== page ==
cost. The introduction of the internet and file sharing technology meant that individuals no longer
needed to rely on their social group as a source for copies. Essentially, the ante-facto constraints on
behaviour, architecture and the market, were removed within relatively short period of time. 1081
This has left social norms and the law as the only remaining constraints to prevent commercial scale
copying and distribution by individuals. 1082
The existing norms about the use of copyright works have done little to constrain behaviour. The
absence of a “no-copying” norm among most social groups has meant that very few individuals will
have experienced a loss of esteem from their social group for downloading a copyrighted work. 1083
Even if this were the case, file sharing is an activity that largely takes place in private
surroundings 1084 which means there is little opportunity for a “no-copying” norm to be detected or
enforced. 1085 Any guilt cost from an internalised “no-copying” norm is also likely to be greatly
outweighed by the value of material that can be downloaded.

1080

Strahilevitz, L.J., ‘Charismatic Code, Social Norms, and the Emergence of Cooperation on the File-Swapping
Networks’ (2003) 89 Virginia Law Review 505, 543
1081
Jenson, C., ‘The More Things Change, the More They Stay the Same: Copyright, Digital Technology, and
Social Norms’ (2003) 56 Stanford Law Review 531, 557
1082
Jenson, C., ‘The More Things Change, the More They Stay the Same: Copyright, Digital Technology, and
Social Norms’ (2003) 56 Stanford Law Review 531, 556
1083
Jenson, C., ‘The More Things Change, the More They Stay the Same: Copyright, Digital Technology, and
Social Norms’ (2003) 56 Stanford Law Review 531, 563; Strahilevitz, L.J., ‘Charismatic Code, Social Norms, and
the Emergence of Cooperation on the File-Swapping Networks’ (2003) 89 Virginia Law Review 505, 544
(“Known unauthorized downloaders are not shunned, blackballed, or otherwise subjected to any form of social
sanction”); Feldman, Y. and Nadler, J., ‘The Law and Norms of File Sharing’ (2006) 43 San Diego Law Review
577, 590 (“If the law prohibits behaviours that are widely known to be common, it may lose legitimacy or
credibility. This lack of alignment is exacerbated with file sharing because its social approval is perceived as so
prevalent the many otherwise law abiding people simply do not care whether the activity is legally
prohibited”)
1084
Strahilevitz, L.J., ‘Charismatic Code, Social Norms, and the Emergence of Cooperation on the File-Swapping
Networks’ (2003) 89 Virginia Law Review 505, 544
1085
A reported exception to this occurred in 2004 when Texas judge William Adams beat his daughter Hillary
with a belt for downloading infringing copies of works at home: see
http://www.guardian.co.uk/world/2011/nov/03/texas-judge-william-adams-beats-daugther (Accessed 27 July
2012); http://abcnews.go.com/US/judge-beat-daughter-remorseful/story?id=14873563#.UBIeU5hvBBk
(Accessed 27 July 2012); http://www.dailymail.co.uk/news/article-2056582/Judge-William-Adams-beatsdisabled-daughter-Hillary-16-YouTube-video.html (Accessed 27 July 2012). The outrage expressed in response

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Offences in the Copyright Act 1968(Cth): Will They Be Effective?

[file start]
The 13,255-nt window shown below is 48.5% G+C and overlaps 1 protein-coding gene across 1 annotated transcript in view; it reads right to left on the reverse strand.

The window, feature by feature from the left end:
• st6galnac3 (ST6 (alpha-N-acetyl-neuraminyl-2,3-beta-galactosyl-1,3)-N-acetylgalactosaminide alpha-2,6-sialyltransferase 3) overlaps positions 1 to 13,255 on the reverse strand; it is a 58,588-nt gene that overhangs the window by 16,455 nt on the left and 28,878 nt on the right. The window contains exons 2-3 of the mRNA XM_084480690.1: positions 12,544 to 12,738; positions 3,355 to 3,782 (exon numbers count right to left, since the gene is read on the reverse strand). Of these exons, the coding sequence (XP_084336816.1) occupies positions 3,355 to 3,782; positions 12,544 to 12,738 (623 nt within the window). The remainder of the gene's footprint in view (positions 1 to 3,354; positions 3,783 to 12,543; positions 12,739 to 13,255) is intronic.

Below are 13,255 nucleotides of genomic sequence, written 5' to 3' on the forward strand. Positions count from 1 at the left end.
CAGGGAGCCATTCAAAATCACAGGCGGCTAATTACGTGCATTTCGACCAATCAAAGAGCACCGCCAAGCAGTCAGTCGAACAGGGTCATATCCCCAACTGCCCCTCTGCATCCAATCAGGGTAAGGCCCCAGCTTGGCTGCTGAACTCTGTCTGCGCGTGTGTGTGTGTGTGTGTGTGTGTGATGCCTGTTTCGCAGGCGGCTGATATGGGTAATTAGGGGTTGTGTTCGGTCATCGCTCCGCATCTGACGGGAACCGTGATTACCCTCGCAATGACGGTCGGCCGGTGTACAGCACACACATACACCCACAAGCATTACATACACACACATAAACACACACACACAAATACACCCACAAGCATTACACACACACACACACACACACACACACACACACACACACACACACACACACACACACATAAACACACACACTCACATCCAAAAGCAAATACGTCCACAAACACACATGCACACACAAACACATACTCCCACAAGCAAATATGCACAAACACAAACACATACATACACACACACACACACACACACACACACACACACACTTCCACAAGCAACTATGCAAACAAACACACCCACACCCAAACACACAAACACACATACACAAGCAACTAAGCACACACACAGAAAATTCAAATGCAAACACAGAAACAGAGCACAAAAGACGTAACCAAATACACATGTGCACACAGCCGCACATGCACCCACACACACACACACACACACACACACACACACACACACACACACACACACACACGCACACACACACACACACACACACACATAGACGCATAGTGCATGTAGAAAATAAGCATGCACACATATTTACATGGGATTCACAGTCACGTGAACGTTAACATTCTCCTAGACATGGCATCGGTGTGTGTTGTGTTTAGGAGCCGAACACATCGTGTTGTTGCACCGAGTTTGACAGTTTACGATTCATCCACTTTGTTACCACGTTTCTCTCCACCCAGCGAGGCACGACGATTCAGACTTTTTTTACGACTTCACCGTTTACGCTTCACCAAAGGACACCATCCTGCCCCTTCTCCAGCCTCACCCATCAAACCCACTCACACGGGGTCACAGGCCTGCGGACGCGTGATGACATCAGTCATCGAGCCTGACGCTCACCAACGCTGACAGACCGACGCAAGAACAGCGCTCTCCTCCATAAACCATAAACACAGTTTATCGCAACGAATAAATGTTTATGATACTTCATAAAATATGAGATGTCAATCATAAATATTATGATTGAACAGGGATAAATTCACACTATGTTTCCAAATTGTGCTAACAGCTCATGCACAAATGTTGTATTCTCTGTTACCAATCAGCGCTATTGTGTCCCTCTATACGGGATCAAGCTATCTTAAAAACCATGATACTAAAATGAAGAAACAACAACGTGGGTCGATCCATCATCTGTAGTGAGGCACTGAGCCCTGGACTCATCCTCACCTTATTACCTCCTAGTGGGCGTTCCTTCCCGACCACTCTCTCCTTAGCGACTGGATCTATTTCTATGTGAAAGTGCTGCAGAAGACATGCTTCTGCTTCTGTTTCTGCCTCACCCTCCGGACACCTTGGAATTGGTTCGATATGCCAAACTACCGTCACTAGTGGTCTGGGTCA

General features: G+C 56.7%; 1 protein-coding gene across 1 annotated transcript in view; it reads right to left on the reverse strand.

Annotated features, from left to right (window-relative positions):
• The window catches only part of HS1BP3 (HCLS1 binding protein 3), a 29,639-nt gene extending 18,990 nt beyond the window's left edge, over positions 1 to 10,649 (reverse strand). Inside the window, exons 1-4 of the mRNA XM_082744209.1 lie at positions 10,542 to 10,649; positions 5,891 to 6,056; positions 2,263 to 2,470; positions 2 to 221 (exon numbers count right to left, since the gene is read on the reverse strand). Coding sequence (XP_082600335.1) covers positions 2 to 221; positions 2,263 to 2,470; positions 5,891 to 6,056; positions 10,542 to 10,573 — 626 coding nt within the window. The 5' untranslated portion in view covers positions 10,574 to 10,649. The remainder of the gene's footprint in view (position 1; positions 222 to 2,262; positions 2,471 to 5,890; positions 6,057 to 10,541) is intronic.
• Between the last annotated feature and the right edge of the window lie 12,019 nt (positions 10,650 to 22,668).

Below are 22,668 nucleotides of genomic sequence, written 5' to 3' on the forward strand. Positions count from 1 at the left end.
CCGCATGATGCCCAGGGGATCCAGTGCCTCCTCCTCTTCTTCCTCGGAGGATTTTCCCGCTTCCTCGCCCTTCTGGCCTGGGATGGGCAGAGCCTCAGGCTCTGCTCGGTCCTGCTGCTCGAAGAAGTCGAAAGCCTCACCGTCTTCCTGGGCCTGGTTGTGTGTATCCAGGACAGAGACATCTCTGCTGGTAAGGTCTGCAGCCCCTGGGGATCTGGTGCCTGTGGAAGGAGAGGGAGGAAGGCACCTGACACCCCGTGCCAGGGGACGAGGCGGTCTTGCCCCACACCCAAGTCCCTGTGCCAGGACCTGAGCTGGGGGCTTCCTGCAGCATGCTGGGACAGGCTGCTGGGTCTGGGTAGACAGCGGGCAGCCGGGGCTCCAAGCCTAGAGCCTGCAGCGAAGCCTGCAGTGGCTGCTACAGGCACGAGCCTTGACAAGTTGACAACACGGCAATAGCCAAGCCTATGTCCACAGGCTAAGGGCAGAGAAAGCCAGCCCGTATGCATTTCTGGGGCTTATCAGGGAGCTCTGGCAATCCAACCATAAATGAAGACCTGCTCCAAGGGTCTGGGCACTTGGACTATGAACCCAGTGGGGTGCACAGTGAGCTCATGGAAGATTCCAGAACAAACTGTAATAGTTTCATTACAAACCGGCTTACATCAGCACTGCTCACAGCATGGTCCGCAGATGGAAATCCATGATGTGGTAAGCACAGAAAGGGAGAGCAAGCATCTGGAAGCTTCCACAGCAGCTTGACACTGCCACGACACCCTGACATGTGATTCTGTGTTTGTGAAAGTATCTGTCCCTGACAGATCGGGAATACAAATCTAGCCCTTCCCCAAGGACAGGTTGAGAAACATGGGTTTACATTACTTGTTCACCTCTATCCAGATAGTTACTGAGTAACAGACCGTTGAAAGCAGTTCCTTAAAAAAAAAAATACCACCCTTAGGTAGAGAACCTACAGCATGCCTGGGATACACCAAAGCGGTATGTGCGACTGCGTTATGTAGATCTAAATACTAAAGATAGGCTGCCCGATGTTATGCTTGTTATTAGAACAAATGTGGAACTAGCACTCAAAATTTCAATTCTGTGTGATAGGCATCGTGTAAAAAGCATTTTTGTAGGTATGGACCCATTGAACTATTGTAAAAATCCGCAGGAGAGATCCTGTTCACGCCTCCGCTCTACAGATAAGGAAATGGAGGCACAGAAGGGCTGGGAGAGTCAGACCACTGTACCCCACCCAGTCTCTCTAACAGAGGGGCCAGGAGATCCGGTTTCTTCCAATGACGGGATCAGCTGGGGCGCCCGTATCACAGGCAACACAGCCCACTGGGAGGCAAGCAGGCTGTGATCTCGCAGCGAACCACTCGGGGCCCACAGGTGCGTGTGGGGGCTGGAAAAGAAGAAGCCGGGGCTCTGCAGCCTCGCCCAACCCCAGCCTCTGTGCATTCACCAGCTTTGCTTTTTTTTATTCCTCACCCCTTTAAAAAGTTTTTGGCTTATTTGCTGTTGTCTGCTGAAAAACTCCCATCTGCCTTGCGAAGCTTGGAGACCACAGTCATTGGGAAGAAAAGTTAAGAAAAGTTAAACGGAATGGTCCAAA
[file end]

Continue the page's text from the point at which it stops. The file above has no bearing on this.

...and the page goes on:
Professor Lior Strahilevitz provides an explanation for the more puzzling aspect of file sharing: why
so many internet users would apparently upload material for others to download. Ellickson’s theory
on the origins of norms only predicted that they would emerge in small-close knit groups where
neighbour had the opportunity to observe each other’s behaviour and make judgements about
whether the behaviour maximised the group’s aggregate welfare. These conditions would appear to
be the antithesis of the internet. However as Strahilevtz explains, file sharing platforms have
mimicked the conditions for the origin of a social norm by prominently displaying the amount of
users who are contributing to the pool of infringing copies, but masking the many downloaders who
contribute nothing. This has the effect of creating an appearance that file sharing is the norm and
that reciprocity is expected. Strahilevitz explains that reciprocating can alleviate feelings of guilt
about being indebted to someone who has given something for free, even if this meant helping a
third person. 1086 This reciprocity cascades further solidifying reciprocating behaviour and avoids a
“tragedy of the commons” from occurring.
This has meant that the operators of file sharing platforms have been effective “norm
entrepreneurs”, individuals who tap into existing norms and change them. Even the terminology
used fosters a belief that the activity is normatively acceptable. The words “file sharing” connote
cooperative and altruistic behaviour; “file stealing” would not. The publishing industries have also
clearly made efforts to be “norm entrepreneurs”, with a number of campaigns seeking to persuade
consumers that piracy is harmful and should be condemned as stealing. 1087 However these appear to
have been unsuccessful in persuading the general public to treat copyright law with the same
respect as the publishing industries do. 1088 This may be due to the perception that a powerful group
is attempting to manipulate them, which Lessig contends leads to strong resistance to the
manipulation. 1089 Even though there is a manipulation of perception by file sharing “norm
entrepreneurs”, they are not perceived as a powerful group and therefore their message is not
treated as suspect. The economics of file sharing can also explain why a norm permitting it has taken

to this story supports the Ellickson theory that selecting the wrong remedy can breach an ancillary remedial
norm, triggering a remedial norm of disapproval.